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Dallas Officials Clear Out Relocated Homeless Community 'Camp Rhonda'

In this photo a red sign with black lettering reads 'Camp Rhonda.' The encampment houses close to 40 tents, some can be seen in the image. Also in this image is a sign that reads "HOUSING NOW!" in all caps with a fist.
Keren Carrión
Tents are set up steps away from City Hall, at Pioneer Plaza, in downtown Dallas, as a way to protest the city’s treatment of the homeless community.

Dallas city officials began shutting down the homeless encampment known as "Camp Rhonda" last month, but organizers reopened the temporary site downtown in hopes of getting city leaders to find solutions to the housing problems. Now, it's closed again.

Earlier this week, a group of people experiencing homelessness ventured to downtown Dallas and began to set up an encampment one block away from City Hall. They called it Camp Rhonda.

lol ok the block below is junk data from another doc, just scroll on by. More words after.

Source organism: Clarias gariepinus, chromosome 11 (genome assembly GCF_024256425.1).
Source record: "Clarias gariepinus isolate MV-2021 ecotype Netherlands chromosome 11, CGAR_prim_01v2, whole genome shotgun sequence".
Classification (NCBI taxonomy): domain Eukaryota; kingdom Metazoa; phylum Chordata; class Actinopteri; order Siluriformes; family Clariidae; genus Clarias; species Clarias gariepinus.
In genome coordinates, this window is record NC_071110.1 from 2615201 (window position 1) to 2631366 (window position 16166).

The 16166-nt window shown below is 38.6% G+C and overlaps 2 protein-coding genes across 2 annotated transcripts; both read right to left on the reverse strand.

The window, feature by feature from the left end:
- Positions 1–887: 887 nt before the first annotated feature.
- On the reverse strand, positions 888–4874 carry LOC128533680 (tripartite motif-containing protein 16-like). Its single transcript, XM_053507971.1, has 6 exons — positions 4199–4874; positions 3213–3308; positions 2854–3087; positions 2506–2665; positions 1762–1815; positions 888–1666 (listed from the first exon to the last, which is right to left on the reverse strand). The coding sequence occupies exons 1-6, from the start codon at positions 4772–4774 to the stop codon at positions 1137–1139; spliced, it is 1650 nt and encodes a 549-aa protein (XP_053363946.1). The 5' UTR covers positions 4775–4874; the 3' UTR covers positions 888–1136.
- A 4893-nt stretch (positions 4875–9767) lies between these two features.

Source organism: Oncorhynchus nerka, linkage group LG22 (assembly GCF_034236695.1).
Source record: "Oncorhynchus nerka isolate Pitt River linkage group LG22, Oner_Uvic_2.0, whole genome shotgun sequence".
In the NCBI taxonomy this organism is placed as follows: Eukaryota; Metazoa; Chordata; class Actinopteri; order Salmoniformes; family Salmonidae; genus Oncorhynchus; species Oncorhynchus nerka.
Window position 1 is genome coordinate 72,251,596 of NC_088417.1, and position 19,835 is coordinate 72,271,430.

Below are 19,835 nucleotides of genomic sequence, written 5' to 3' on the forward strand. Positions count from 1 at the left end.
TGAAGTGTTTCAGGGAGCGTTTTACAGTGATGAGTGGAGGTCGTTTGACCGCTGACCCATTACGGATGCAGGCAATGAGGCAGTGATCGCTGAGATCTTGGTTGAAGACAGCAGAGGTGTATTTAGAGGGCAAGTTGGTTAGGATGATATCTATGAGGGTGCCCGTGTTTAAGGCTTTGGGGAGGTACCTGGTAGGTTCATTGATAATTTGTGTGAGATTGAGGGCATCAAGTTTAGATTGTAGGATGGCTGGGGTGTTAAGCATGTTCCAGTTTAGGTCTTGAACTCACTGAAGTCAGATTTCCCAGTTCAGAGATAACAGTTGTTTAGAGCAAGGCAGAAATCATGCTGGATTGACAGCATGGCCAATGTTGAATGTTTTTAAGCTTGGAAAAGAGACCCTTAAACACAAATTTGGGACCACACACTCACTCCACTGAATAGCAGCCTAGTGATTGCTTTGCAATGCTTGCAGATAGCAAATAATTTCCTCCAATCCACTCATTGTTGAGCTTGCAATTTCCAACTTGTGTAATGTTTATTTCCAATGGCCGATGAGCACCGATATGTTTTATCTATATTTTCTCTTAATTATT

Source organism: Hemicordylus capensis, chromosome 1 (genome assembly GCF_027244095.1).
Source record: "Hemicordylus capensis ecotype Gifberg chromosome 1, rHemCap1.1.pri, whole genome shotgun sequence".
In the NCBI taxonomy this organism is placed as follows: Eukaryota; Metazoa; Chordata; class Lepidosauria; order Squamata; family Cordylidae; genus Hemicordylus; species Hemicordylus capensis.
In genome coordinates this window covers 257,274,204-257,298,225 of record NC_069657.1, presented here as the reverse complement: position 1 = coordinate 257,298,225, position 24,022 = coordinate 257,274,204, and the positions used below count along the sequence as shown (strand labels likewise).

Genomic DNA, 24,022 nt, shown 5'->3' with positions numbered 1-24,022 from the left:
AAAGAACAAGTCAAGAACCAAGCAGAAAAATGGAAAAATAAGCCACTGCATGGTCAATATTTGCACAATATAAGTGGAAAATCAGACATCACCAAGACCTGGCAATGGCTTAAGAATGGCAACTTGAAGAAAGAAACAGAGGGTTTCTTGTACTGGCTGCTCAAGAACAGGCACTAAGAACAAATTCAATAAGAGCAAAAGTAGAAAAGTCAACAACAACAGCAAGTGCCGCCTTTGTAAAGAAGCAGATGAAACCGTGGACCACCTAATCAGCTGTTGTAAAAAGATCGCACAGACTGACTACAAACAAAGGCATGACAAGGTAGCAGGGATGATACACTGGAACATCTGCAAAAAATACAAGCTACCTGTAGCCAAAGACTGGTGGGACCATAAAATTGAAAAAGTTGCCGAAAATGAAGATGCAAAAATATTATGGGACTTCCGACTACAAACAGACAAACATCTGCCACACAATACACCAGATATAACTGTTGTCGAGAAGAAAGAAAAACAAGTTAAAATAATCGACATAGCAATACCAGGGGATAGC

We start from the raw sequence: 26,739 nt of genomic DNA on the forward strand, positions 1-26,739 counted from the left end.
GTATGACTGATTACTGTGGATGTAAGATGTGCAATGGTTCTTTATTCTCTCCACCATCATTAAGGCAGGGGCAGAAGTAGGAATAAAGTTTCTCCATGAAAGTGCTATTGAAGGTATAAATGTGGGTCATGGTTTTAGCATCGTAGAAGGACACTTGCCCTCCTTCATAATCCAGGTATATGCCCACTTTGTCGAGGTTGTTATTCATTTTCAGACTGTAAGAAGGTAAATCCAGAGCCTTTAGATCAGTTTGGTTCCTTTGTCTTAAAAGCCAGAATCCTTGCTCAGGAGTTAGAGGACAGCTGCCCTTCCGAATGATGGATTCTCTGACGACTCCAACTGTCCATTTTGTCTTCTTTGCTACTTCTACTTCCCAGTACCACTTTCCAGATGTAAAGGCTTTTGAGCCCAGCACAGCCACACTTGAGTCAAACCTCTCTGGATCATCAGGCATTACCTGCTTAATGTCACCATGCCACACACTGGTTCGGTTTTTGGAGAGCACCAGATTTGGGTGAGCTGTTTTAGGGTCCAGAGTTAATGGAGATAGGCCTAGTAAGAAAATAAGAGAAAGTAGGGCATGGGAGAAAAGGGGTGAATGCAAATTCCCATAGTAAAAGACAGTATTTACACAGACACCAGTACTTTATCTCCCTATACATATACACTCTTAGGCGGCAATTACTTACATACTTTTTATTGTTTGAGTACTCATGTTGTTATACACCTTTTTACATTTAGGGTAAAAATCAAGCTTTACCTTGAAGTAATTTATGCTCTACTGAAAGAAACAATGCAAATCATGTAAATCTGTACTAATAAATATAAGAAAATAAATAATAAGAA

The organizers of the temporary campsite said they came to the city's center to make a statement and to push for change.

"It's a peaceful protest for housing and to bring awareness to the conditions that people who are out on the street face, because there's clearly a lot of misunderstanding both from [City leaders] and people who are housed," said Ryan Ahmadian with Dallas Stops Evictions.

Less than a week after the first tent was set up in Pioneer Park, Camp Rhonda has been shut down again.

Now, if you're reading this and feeling like you've got a sense of deja vu, that’s probably because Camp Rhonda was in the news last month.

At the time, Camp Rhonda was located in a vacant lot near Deep Ellum and the City of Dallas told the lot's owner the camp was to shut down because the location wasn’t zoned for residential living. The owner was given one month to clear the lot of residents.

The Deep Ellum space had been offered up to the city’s homeless community so that individuals could have a sort of “home base” where they could have mail delivered or leave their stuff without fear of losing anything during a city-wide sweep of homeless encampments.

But after Camp Rhonda closed, many of the camp's residents ended up back on the streets and looking for a place to lay their heads. The camp's organizers were frustrated because they felt as though the city disrupted their situation without a plan to place individuals in homes.